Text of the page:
Image: MACP058_Radiotherapy Room.268

Imaging and planning

You usually start planning by having a CT scan. You may also have an MRI scan.

These scans build up a detailed picture of the area to be treated. A clinical oncologist will mark on the scans the area to be treated and healthy tissue to try and avoid. A physicist then plans your treatment with your clinical oncologist. A computer uses the information from the scans to make an individual plan for your treatment.

This makes sure the proton beam therapy is precisely targeted at the cancer which helps reduce the risk of side effects. This plan is checked by members of the radiotherapy team to make sure it is safe.

Skin markings

You may have markings made on your skin. These help the radiographers position you for treatment.

Usually, tiny permanent markings are made in the same way as a tattoo. The marks are the size of a pinpoint. It can be a little uncomfortable while they are being made. But it makes sure the treatment is directed accurately. If you have a mould or radiotherapy mask, the marks may be made on this.

These marks will only be made with your permission. If you are worried about them or already have a tattoo in the treatment area, tell your radiographer. They can discuss this with you.

Pacemakers and implantable cardiac devices

If you have a pacemaker or an implantable cardiac device (ICD), you must tell your cancer doctor when you discuss treatment. You should also tell your radiographer, either before or during your first planning appointment.

Proton beam therapy can affect these devices, so your treatment needs to be planned to allow for them. Your cardiology team should also check the pacemaker or ICD.


It is important that you do not get pregnant during your treatment. This is because proton beam therapy given during pregnancy could harm a developing baby. Your doctors will be able to give you more information about this.

If you think that you may be pregnant at any time during your treatment, tell the doctors and radiographers straight away.

Making someone pregnant

It may also be important that you do not make someone pregnant during treatment, and for a few months after it has finished. You can ask your doctors for more information about this.


Your ability to get pregnant or make someone pregnant is called fertility. If this is important to you, talk to your doctor or nurse before you start treatment.

We have more information about fertility for men and women.

Having proton beam therapy

Treatment sessions

You usually have proton beam therapy as an outpatient. The number of treatments you have will depend on the type of cancer you have. You usually have 1 session of treatment a day from Monday to Friday, with a rest at the weekends. The treatment normally lasts for 3 to 8 weeks. This is called a course of treatment. Your cancer doctor, specialist nurse or radiographer will explain the treatment plan to you.

Each appointment usually takes about 30 to 60 minutes, although you may be in the department for longer. The treatment can take up to 30 minutes to deliver. Most of the appointment is spent getting you into the correct position and doing checks.

Positioning you for treatment

Before your treatment, the radiographers help you on to the treatment couch and position you carefully. They also adjust the height and position of the couch. It is important you are comfortable, as you have to lie as still as possible during the treatment. Tell the radiographers if you are not comfortable.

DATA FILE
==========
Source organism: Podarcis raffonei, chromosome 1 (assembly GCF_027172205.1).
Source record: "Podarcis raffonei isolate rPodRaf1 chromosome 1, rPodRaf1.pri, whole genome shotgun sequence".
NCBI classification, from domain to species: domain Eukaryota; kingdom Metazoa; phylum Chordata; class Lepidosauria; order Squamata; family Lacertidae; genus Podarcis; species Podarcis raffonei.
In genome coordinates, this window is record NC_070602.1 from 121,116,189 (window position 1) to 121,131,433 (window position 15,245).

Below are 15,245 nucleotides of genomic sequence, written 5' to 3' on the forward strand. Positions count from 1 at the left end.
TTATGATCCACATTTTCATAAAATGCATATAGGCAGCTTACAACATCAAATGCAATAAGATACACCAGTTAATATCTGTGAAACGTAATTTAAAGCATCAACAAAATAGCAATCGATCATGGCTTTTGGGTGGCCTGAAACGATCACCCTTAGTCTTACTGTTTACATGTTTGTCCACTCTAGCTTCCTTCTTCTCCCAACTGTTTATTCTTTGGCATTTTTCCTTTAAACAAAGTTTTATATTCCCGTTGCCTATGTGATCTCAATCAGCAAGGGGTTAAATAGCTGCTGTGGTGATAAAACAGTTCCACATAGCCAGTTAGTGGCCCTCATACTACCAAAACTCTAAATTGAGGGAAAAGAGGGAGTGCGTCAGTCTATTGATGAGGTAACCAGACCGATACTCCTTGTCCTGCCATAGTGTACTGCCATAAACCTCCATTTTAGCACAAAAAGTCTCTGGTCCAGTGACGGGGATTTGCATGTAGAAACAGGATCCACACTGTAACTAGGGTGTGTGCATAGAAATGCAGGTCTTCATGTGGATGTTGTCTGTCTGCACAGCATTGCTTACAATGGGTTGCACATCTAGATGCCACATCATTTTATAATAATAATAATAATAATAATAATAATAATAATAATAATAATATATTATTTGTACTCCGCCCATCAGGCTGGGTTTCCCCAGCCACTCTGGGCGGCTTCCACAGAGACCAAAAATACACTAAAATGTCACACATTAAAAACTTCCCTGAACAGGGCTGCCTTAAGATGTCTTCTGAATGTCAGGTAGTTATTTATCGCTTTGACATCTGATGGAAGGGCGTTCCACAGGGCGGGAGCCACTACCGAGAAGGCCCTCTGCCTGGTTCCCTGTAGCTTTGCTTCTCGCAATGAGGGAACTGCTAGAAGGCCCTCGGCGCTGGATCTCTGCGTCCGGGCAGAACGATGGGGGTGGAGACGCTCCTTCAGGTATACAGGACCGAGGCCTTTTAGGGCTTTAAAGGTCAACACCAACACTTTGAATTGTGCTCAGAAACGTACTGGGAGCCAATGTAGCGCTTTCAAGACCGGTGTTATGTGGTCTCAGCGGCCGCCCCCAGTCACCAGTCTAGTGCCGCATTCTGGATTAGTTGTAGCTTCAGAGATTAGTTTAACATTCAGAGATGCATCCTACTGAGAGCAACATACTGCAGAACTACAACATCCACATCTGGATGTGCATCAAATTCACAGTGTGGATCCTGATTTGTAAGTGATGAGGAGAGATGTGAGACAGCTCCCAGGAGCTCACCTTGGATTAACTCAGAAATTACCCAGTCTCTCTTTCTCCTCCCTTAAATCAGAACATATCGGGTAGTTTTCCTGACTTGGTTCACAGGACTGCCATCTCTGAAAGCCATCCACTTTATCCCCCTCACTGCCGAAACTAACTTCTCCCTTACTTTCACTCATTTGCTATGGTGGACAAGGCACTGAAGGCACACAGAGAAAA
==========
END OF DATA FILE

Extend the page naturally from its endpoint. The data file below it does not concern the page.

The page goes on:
Young children who are having proton beam therapy may have a general anaesthetic to help them lie still during each treatment. The anaesthetic only lasts for a short time. They may also have an anaesthetic if they are very anxious. Sometimes a play specialist comes to the treatment session to help them keep calm and still.

Before each treatment, you have a CT scan or x-rays in the treatment room. This makes sure you are in the correct position.

When you are in the correct position, the radiographers leave the room and you start your treatment. There is a camera, so they can see you from outside the room. There is also an intercom, so you can talk to them if you need to during your treatment.

You may have more CT or MRI scans during your course of treatment. This is to make sure the treatment is always accurately aimed at the cancer. The radiographers will tell you if you need to have more scans.

During treatment

Proton beam therapy machines have a part called the gantry. This moves around you to give the treatment from different angles. Or sometimes the treatment couch moves around and the machine stays still.

The movements are controlled by the radiographers from outside the room. The radiotherapy machine does not touch you. The treatment itself is painless.

When your treatment session has finished, the radiographers will come and help you off the treatment couch. It is important to wait until they tell you it is okay to move. You can usually go home when the treatment is finished.

Proton beam therapy does not make you radioactive. It is safe to be with other people, including children, throughout your treatment.

Possible side effects of proton beam therapy

Proton beam therapy may cause fewer side effects than standard radiotherapy. This is because normal cells are exposed to less radiation. The possible side effects will depend on:

  • the area of your body being treated and what structures are close by
  • the amount of proton beam therapy you have
  • other treatments you are having, such as chemotherapy.

Below are some of the side effects of proton beam therapy. Not everyone will get side effects. It is difficult to know exactly how you will react to treatment. Your team will explain what to expect. Always tell them if you have side effects during or after proton beam therapy. They can give advice and support to help you cope.

General side effects